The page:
# 30. Binary search¶

The binary search algorithm is faster than the linear search algorithm studied in the previous unit.

This algorithm takes advantage of the fact that a list is already ordered to find the desired element more quickly. These are the steps of the algorithm:

1. Repeat everything as long as there is a list to search.
2. We look for the element in the middle of the list.
3. If the element is found, returns the position of the found element.
4. If the searched item is larger than the item in the middle of the list, we split the list in two and will only search the top half of the list.
5. In case the searched item is smaller than the item in the middle of the list, we split the list in two and will only search the bottom half of the list.
6. If the element was not found, returns `None`

## Binary search example¶

This is an example of a list to search for an element, with the positions of the numbers:

```lista = [
8, 13, 17, 19, 33, 35, 40, 42, 44, 46, 51, 53, 63, 72, 75, 85, 87, 89, 92, 99 ]
#  ^  ^   ^   ^   ^   ^   ^   ^   ^   ^   ^   ^   ^   ^   ^   ^   ^   ^   ^   ^
#  0  1   2   3   4   5   6   7   8   9   10  11  12  13  14  15  16  17  18  19
```

Let's search for element 89 in this list with binary search.

First we search in the middle of the list, position 9, which returns the number 46. Since 46 is less than 89, we know that the searched element can only be in the upper half of the list:

```lista = [
8, 13, 17, 19, 33, 35, 40, 42, 44, 46, 51, 53, 63, 72, 75, 85, 87, 89, 92, 99 ]
#                                         ^   ^   ^   ^   ^   ^   ^   ^   ^   ^
#                                         10  11  12  13  14  15  16  17  18  19
```

Now we search in the top half of the list, at position 14, which returns the number 75. Since 75 is less than 87, we know that the searched item could only be in the top half of the list:

```lista = [
8, 13, 17, 19, 33, 35, 40, 42, 44, 46, 51, 53, 63, 72, 75, 85, 87, 89, 92, 99 ]
#                                                             ^   ^   ^   ^   ^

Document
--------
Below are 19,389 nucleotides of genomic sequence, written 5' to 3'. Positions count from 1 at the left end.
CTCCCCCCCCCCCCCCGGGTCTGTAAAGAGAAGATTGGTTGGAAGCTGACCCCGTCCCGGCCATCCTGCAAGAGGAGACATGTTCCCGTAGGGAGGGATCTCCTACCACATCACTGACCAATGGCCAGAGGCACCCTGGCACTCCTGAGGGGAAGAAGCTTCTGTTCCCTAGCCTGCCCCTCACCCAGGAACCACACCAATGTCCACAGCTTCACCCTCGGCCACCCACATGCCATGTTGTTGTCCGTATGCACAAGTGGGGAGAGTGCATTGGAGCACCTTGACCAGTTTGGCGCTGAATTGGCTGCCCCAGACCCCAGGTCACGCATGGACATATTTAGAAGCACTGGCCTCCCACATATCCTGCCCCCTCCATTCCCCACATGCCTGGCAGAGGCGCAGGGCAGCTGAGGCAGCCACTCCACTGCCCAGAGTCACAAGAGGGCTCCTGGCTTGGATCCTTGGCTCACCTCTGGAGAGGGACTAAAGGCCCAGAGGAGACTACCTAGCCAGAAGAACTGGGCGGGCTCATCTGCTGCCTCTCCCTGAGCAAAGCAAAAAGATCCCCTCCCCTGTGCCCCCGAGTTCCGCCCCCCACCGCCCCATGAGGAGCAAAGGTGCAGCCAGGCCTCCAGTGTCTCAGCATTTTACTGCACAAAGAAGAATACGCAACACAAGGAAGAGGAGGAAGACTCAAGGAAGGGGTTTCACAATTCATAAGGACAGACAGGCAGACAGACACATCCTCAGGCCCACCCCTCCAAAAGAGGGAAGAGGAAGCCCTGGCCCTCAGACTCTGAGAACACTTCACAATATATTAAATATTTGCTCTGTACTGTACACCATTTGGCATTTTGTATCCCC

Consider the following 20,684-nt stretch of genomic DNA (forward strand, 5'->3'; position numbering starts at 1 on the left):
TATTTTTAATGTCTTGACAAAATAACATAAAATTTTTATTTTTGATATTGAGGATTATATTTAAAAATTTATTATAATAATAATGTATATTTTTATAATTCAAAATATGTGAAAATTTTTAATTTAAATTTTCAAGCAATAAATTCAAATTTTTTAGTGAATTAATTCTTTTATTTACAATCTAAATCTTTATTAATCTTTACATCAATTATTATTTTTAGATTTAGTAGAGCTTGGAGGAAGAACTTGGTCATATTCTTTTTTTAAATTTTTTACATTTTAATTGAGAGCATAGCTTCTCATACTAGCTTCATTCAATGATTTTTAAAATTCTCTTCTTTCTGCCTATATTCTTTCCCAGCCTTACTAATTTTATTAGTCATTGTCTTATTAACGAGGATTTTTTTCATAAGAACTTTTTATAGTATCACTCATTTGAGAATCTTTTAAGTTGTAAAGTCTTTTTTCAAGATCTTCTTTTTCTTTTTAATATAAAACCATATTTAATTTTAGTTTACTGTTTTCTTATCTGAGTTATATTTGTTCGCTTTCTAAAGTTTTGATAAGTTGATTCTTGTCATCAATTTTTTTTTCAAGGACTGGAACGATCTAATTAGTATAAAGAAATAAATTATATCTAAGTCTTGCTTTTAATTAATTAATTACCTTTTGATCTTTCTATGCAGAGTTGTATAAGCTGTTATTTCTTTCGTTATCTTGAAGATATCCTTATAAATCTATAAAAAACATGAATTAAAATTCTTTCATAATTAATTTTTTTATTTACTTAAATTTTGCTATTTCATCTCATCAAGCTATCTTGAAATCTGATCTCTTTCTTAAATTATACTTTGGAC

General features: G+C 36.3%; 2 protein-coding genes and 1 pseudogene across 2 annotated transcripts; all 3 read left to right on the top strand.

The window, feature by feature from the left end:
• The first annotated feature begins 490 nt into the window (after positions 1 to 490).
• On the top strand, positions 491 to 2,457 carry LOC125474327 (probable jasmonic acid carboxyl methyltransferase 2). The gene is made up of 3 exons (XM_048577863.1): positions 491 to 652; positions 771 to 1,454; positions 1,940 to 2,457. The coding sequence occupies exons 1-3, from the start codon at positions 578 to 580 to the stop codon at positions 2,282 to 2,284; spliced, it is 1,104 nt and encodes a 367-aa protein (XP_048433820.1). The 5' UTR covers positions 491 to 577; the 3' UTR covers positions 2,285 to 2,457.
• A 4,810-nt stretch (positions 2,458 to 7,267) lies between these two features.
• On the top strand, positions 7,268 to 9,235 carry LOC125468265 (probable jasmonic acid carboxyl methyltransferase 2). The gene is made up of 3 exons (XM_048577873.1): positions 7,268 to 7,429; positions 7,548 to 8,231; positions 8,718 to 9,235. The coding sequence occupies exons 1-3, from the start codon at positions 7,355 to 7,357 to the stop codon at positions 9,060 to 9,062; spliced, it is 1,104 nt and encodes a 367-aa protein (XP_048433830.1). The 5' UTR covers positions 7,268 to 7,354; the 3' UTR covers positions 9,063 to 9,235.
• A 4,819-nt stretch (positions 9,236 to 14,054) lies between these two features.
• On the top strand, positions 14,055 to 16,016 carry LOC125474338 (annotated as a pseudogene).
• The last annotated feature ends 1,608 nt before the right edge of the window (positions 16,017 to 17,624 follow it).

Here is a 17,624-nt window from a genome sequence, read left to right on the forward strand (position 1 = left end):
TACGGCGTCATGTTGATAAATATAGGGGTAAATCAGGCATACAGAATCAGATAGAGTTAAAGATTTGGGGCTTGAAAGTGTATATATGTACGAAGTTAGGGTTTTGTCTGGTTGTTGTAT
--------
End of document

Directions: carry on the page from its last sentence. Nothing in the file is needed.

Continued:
#                                                             15  16  17  18  19
```

We search again in the middle of the upper part of the list, at position 17, which returns the number 89. This is the element searched for, so we can return position 17.

As we can see, with only 3 comparisons the searched element was found in position 17. A linear search would have required 18 comparisons in total.

Binary search is therefore much faster than linear search, especially on very large lists of elements, with the disadvantage that it needs to search a list that is already sorted.

## Binary search program¶

The program to perform a binary search will have two indexes, `start` and `end`. One points to the beginning of the list and another to the end of the list. These indexes will be updated as we learn which part of the list may contain the searched element:

```def busqueda_binaria(lista, buscado):
inicio = 0
final = len(lista) - 1

while inicio <= final:
medio = (inicio + final) // 2
return medio
inicio = medio + 1
else:
final = medio - 1

return None

lista = [
8, 13, 17, 19, 33, 35, 40, 42, 44, 46,
51, 53, 63, 72, 75, 85, 87, 89, 92, 99
]

print(f'El elemento {buscado} no se encuentra en la lista')
else:
```

## Exercises¶

1. Program a binary search function that returns the position at which a new element should be placed so that it is sorted within a list of already sorted numbers.

Clue:

```def posicion_insertar(lista, nuevo_numero):
inicio = 0
final = len(lista) - 1

while inicio <= final:
...
...
...

return ...

lista = [
8, 13, 17, 19, 33, 35, 40, 42, 44, 46,
51, 53, 63, 72, 75, 85, 87, 89, 92, 99
]

nuevo_numero = 68
posicion = posicion_insertar(lista, nuevo_numero)
print(f'El número {nuevo_numero} debería insertarse en la posición {posicion}')
```

Exit:

```El número 68 debería insertarse en la posición 13
```

Try the program with the numbers 7, 25, 48 and 100.

The correct results are positions 0, 4, 10 and 20.